WATCH: Navy chief says budget cuts strain force amid ship collisions
Navy leaders faced Senate questions over several incidents at sea this summer, including two involving Navy ships in the Pacific.
WASHINGTON — Frequent extended deployments, delayed maintenance, gaps in training and nearly a decade of budget constraints and uncertainly have strained the U.S. Navy, eroding readiness in a Pacific fleet that is responsible for monitoring Chinese aggression and protecting America against North Korea's nuclear threat, Navy leaders and members of Congress said Tuesday.
The Navy's top officer, however, said he can't yet draw a direct link between those problems and a series of ship collisions and accidents this year that resulted in the deaths of 17 sailors. Adm. John Richardson, chief of naval operations, said that Navy commanders are ultimately responsible for insuring their forces are combat ready and operating safely and effectively.
The Senate Armed Services hearing broadly condemned the deadly accidents as preventable, in a crowded room that included family members of a number of the sailors killed in two of the collisions.
"It is simply unacceptable for U.S. Navy ships to run aground or collide with other ships — and to have four such incidents in the span of seven months is truly alarming," said Sen. John McCain, chairman of the committee.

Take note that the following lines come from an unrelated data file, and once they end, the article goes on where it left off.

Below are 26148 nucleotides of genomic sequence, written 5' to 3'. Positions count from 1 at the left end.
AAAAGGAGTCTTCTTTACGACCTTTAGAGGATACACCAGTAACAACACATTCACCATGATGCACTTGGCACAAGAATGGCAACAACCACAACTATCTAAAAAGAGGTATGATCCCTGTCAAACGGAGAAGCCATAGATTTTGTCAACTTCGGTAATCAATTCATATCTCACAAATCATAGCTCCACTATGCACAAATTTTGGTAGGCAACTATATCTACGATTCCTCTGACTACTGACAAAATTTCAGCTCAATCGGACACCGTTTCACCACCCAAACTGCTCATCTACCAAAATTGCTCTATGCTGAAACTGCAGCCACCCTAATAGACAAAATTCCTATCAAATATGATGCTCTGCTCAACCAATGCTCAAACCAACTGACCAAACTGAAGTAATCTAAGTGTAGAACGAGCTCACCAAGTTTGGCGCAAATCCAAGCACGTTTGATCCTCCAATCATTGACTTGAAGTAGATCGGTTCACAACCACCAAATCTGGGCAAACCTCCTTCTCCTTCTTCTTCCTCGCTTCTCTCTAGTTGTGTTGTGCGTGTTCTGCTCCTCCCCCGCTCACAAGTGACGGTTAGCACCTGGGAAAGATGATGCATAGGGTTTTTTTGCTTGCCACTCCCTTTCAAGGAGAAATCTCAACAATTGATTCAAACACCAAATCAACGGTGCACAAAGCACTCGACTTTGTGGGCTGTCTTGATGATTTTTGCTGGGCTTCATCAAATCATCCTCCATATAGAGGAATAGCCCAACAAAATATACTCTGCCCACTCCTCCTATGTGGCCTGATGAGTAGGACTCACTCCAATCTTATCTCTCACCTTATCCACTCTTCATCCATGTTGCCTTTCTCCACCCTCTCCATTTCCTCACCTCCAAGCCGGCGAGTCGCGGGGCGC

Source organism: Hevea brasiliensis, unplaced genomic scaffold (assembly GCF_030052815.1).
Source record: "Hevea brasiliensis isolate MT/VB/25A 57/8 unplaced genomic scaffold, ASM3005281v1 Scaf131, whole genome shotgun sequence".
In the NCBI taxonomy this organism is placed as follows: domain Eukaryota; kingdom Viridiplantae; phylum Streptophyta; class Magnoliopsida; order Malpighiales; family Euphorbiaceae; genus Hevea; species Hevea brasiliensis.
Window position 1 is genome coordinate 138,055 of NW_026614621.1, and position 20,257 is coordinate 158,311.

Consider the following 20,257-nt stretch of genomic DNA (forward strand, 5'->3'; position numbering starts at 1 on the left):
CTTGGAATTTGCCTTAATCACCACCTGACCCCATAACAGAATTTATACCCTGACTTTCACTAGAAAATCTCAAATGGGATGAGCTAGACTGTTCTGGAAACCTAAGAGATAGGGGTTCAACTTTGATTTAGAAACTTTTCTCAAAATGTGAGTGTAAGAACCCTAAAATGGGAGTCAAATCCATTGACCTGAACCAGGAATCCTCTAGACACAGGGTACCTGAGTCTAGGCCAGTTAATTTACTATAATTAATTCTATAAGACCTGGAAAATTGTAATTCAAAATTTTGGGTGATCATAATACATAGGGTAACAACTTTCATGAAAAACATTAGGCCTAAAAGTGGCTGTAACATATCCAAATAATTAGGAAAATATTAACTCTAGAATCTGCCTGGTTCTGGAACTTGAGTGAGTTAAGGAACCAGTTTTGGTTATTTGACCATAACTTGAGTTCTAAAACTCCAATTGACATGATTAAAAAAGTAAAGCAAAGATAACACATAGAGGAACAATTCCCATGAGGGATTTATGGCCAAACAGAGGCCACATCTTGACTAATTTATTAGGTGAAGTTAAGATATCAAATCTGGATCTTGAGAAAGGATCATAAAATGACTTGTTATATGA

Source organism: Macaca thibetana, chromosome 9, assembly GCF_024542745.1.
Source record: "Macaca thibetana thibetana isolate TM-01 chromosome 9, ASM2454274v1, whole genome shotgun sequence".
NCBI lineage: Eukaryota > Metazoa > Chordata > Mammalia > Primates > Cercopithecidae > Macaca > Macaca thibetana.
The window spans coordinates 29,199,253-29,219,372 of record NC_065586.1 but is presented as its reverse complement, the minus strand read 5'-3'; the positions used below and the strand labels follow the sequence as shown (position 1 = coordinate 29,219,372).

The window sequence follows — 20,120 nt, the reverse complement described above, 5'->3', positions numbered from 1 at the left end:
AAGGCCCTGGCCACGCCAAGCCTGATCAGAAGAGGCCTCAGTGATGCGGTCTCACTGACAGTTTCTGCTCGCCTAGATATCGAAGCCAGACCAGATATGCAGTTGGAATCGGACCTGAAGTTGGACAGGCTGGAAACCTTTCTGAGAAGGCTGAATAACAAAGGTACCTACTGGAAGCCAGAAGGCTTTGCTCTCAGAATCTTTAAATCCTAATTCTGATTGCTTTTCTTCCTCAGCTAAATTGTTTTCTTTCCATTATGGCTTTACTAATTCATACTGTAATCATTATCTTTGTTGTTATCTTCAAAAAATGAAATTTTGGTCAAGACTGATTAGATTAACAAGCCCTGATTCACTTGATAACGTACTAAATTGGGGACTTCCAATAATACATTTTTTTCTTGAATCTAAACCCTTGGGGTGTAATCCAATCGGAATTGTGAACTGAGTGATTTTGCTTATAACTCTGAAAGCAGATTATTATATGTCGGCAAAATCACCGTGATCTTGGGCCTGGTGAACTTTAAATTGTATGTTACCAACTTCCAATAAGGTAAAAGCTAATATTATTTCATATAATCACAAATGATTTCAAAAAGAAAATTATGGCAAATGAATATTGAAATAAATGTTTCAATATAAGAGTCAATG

He added that, with three of the ships involved in the collisions now out of service for months, "there are serious questions about our maritime readiness to fight in response to North Korean, Chinese, and Russian aggression.
Members of the Senate Armed Services committee were quick to pin some responsibility for the accidents on Congress, which has relied on stopgap spending measures for the past eight years, forcing the services to shift money from modernization and training accounts in order to fund current missions.
They said they believe that reductions in training time have contributed to the accidents.
Congress has to provide adequate funding to take care of service members, said Sen. Mike Rounds, R-S.D.
The high tempo in ship operations in the Pacific has forced Navy crews to squeeze in training where possible, and led to some sailors working 100-hour weeks, leaving them little time to rest, officials said.
Richardson told the panel that the Navy has taken a series of steps to review safety standards, ship certifications and readiness of the force. The increased scrutiny includes ensuring that sailors are well qualified to stand watch and that commanders address "fatigue concerns" and make sure their forces get enough sleep.
The USS John S. McCain and an oil tanker collided in Southeast Asia last month, leaving 10 U.S. sailors dead and five injured. And seven sailors died in June when the USS Fitzgerald and a container ship collided in waters off Japan.
Already the Navy has fired six senior officers, including the commander of America's Japan-based 7th Fleet, citing a loss of confidence in their ability to command.